Never seen it up close like that...Talk with a Bioligist in the southern region of alabama, he said mange is widespread in coyotes there. I'll have to ask JT about it...id be curious about it.

Thanks Jonathan
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"Just remember ole buddy that you have to move to get a better spot. And it takes a strong man to move out of his comfortable spot."


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#1363500 - 05/30/09 10:49 PM Re: Mange In Coyotes [Re: Drifter]
MChewk Offline
trapper

Registered: 12/23/06
Posts: 2617
Loc: Northern Illinois
Thought I had it knocked down in the coyotes around here...saw it rear its ugly....and I mean ugly head this year again.

Here is a question... why are gray fox so resistant to mange? I believe it was JC Conner that told me that in all of the years he's been in the fur trade he has bever seen a gray fox with mange.

Would love to see comments...

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#1363551 - 05/30/09 11:35 PM Re: Mange In Coyotes [Re: MChewk]
bmocbert Offline
trapper

Registered: 01/11/09
Posts: 374
Loc: New Castle, IN
Once again, many thanks Jonathan for your interesting and informative posts. Personally, I have seen alot more coon with mange than anything else. It is never a pretty site. And by all means, if you encounter an animal with mange, put it down and spare it a long and horrible death. As well as keeping it from spreading to others.
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#1363566 - 05/30/09 11:47 PM Re: Mange In Coyotes [Re: MChewk]
Jonathan Online   content
"Wilson"

Registered: 12/23/06
Posts: 7722
Loc: Northwestern New York(Elder)
MChewk, It has long been reported in the scientific literature that I am only vaguely familiar with now, as a long retired wildlife research biologist, that gray fox are immune to the mange mite species responsible for the disease. Gray foxes have rarely ever been observed with the infection.

Just for the record, I dug out an old reference in my library that mentions this observation. It is long, and it took me awhile to transcribe it by hand - no copy/paste workability on this one. Here you go:

Stone, W.B, E. Parks, P. Bichsel, S. Capt, U. Hafliger, and L. Schneider. 1982. Oral immunization of foxes against rabies: Laboratory and field studies. Comparative Immunology, Microbiology and Infectious Diseases. 5: 165-71.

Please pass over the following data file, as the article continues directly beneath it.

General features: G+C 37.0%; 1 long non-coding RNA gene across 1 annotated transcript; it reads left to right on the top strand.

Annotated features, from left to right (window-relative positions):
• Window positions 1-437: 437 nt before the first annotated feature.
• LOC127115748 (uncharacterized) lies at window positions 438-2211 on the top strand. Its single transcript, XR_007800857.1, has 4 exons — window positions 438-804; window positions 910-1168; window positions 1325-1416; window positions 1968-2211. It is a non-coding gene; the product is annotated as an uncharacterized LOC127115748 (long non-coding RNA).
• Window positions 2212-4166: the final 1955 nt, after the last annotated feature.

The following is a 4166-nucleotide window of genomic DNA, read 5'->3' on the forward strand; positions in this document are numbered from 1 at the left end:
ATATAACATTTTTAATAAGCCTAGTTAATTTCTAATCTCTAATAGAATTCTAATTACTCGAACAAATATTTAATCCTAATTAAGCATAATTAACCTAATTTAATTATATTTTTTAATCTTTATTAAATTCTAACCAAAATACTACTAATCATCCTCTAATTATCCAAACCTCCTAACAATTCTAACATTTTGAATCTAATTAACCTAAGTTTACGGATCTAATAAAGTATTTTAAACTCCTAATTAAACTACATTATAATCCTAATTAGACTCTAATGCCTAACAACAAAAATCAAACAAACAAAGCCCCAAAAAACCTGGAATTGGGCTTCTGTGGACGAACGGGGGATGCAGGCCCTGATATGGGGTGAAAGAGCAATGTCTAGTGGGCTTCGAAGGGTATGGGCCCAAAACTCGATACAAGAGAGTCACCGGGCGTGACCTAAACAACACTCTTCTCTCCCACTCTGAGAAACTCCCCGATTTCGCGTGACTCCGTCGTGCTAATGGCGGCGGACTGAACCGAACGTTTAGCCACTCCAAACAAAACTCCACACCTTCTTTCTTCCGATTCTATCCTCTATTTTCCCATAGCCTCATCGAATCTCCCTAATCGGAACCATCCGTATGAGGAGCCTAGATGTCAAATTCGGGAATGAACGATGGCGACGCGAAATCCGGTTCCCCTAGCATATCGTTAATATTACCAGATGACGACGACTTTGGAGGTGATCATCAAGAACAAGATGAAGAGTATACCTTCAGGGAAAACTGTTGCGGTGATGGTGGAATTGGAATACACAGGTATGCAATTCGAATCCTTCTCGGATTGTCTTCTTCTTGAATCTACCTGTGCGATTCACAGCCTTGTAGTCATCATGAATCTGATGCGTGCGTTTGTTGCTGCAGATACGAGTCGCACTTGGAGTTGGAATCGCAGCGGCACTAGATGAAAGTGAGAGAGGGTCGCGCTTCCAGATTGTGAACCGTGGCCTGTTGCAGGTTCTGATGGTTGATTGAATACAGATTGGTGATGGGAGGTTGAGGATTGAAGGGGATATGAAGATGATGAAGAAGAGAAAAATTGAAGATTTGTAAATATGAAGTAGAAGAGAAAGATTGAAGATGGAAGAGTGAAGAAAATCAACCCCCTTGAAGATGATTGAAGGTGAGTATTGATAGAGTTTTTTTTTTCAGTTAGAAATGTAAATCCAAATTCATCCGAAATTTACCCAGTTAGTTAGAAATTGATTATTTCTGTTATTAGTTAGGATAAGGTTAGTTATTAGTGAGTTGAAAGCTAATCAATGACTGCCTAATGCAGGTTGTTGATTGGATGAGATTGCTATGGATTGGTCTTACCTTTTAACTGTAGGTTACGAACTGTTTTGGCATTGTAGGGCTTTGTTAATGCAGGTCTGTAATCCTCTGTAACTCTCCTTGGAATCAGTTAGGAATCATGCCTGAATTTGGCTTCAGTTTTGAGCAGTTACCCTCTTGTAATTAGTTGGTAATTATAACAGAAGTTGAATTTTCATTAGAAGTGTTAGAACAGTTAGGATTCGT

Those are my only comments.

Jonathan
_________________________
Jonathan
Basic Camera Gear: Canon EOS 50D with Canon EF 10-20mm, EF 28-135mm and EF 100-400mm lenses; Dutch Hill tripod with Wimberly Gimbal head.



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#1363616 - 05/31/09 01:30 AM Re: Mange In Coyotes [Re: 3-N]
Jonathan Online   content
"Wilson"

Registered: 12/23/06
Posts: 7722
Loc: Northwestern New York(Elder)
3-N, Do you know why that is true for the red fox? If you do, you have an invitation to join the faculty at my university.

Jonathan
_________________________
Jonathan
Basic Camera Gear: Canon EOS 50D with Canon EF 10-20mm, EF 28-135mm and EF 100-400mm lenses; Dutch Hill tripod with Wimberly Gimbal head.



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#1363649 - 05/31/09 06:28 AM Re: Mange In Coyotes [Re: Jonathan]
bender Offline
trapper

Registered: 12/20/08
Posts: 161
Loc: P.E.I., Canada
just an FYI, and interesting....we have never had a case of mange in prince edward island! to the best of my knowledge, no rabies either.
distemper moved through once.

we"re lucky so far

Mike


Edited by bender (05/31/09 06:29 AM)

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#1363660 - 05/31/09 06:53 AM Re: Mange In Coyotes [Re: bender]
TxLady Offline
trapper

Registered: 02/23/09
Posts: 184
Loc: Texas USA !!
That was very informative...Thank You for the post ...
I have seen mange on coyotes firsthand in West Texas...not a pretty sight !!



TxLady...
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#1363690 - 05/31/09 07:56 AM Re: Mange In Coyotes [Re: TxLady]
bad karma Offline
trapper

Registered: 12/23/06
Posts: 2315
Loc: Eastern Shore of Maryland
Here is a question: Do any canids recover from sarcoptic mange without treatment or is it 100% fatal ?
_________________________
Never argue with a fool - they will drag you down to their level, then beat you with experience.

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#1363751 - 05/31/09 09:28 AM Re: Mange In Coyotes [Re: bad karma]
newears Offline
trapper

Registered: 10/10/07
Posts: 760
Loc: Ohio
As a youngster I remember guys who had dogs with mange using motor oil and powdered sulfur as a cure. Don't know if it is a good idea or not.

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#1363775 - 05/31/09 10:03 AM Re: Mange In Coyotes [Re: newears]
Arkansasbowhunte Offline
trapper

Registered: 09/21/08
Posts: 438
Loc: Arkansas
good informative post. I didn't see anywhere in the thread that it can be treated and if it can how/methods? what is the success rate of treatment?

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#1363810 - 05/31/09 10:47 AM Re: Mange In Coyotes [Re: Arkansasbowhunte]